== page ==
Weekly Market Update for July 6, 2018

by JM Hanley

It was a shortened and sleepy summer week on Wall Street. The Dow was up on Friday, rising 100 points to close at 24,456. For the week, the Dow rose 0.8% (SP500 +1.4%) and year-to-date is now off 1.1% (SP500 +3.2%). The yield on the 10-year Treasury (an important interest-rate indicator) fell three basis points and closed at 2.83%.

The jobs market keeps getting better. Payrolls increased by 223,000 in June. Unemployment technically rose to 4%, but that was because more Americans out of work started looking for jobs (and were thus counted in the numbers). Wages, on the other hand, still aren’t growing much.

Stagnant wages might stay the Federal Reserve’s hand in what would otherwise be a moment ripe for substantial interest-rate tightening.  In moments from their June meeting, Fed members agreed the economy was very strong. But the pace of inflation has reached just 2%, near the Fed’s long-term target. That kind of trend justifies only a gradual cadence of rate hikes.

Elsewhere, capital-goods orders, an important metric of manufacturing output, proved resilient. New orders are still coming in, but managers have added uncertainty over international trade to a list of worries that includes a scarcity of workers, expensive transportation, and the rising cost of supplies.

The price of crude was flat this week, hovering around $74 a barrel – up 22% YTD. US crude stockpiles showed a surprise build, of 1.2m barrels, while product inventories of gasoline fell (-1.5m bls) and diesel rose (+0.1m bls). Shrugging off the bearish inventory report as well as a WSJ article calling into question whether the Saudi Aramco IPO will ultimately occur, crude oil benefitted from Iranian threats to close the Strait of Hormuz (where a third of seaborne oil passes) and force majeure at two oil terminals in Libya. Stock prices of domestic oil producers have lagged the rise in oil prices over the past month, but we expect to see some catch-up this summer.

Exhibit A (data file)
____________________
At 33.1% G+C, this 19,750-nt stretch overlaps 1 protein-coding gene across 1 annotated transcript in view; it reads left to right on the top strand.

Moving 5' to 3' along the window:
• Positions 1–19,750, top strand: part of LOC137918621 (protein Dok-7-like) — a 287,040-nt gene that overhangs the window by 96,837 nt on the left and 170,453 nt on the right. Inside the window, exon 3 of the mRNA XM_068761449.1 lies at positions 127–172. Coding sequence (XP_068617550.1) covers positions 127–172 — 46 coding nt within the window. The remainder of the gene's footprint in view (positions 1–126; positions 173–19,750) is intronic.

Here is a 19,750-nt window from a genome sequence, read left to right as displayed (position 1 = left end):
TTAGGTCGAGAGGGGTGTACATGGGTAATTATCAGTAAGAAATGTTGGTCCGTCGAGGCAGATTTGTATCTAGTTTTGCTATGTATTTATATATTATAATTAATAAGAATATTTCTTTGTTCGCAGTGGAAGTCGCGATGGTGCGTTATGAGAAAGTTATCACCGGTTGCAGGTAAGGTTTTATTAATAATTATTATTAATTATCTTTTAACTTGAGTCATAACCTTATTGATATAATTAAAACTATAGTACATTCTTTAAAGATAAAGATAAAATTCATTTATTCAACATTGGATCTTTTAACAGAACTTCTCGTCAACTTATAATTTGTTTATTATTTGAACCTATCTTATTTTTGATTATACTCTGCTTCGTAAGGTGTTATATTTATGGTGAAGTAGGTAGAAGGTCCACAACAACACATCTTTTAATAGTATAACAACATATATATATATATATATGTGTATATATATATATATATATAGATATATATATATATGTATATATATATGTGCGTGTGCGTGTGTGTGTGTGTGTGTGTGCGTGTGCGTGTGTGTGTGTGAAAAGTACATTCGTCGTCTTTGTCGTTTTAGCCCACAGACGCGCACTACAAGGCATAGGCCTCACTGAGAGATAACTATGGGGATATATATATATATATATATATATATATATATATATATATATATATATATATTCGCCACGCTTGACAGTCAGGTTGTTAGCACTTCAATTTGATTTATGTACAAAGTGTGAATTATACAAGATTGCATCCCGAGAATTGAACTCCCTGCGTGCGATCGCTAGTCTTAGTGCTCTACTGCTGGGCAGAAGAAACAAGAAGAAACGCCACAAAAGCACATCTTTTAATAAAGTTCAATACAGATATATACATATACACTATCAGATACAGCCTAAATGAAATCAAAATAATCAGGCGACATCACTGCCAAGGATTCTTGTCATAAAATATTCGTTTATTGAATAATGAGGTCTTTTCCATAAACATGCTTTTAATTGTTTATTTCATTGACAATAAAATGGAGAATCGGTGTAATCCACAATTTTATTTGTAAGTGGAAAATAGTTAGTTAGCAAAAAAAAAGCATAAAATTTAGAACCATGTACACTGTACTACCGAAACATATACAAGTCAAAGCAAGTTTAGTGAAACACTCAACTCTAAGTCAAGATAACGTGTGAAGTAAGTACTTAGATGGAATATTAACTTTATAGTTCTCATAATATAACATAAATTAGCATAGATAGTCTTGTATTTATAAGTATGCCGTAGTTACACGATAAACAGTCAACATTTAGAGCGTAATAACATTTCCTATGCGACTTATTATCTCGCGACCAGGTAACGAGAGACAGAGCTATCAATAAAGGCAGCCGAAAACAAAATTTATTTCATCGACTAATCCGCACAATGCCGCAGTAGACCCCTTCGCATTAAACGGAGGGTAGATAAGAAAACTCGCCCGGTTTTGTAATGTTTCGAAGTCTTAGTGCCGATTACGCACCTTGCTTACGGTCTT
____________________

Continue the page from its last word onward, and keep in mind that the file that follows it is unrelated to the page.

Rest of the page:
Earnings reports for the second quarter begin next week. A strong economy, and the full benefit of the corporate tax cut, should bolster earnings growth.

*The information contained in this commentary is not investment advice for any person. It is presented only for informational purposes to assist in explaining factors that may have had an impact in the past or may have an impact in the future on client portfolios or composites. All expressions of opinion reflect the judgment of the firm on this date and are subject to change. Included information has been obtained from sources considered reliable, but we do not guarantee that the foregoing materials are accurate or complete. Clients or prospective clients should contact Ulland Investment Advisors for individualized information prior to deciding to participate in any portfolio or making any investment decision. Ulland Investment Advisors does not provide tax advice. All clients are strongly urged to consult with their tax advisors regarding any potential investment. Past performance does not guarantee future results; there is always a possibility of loss.

 

Ulland Investment Advisors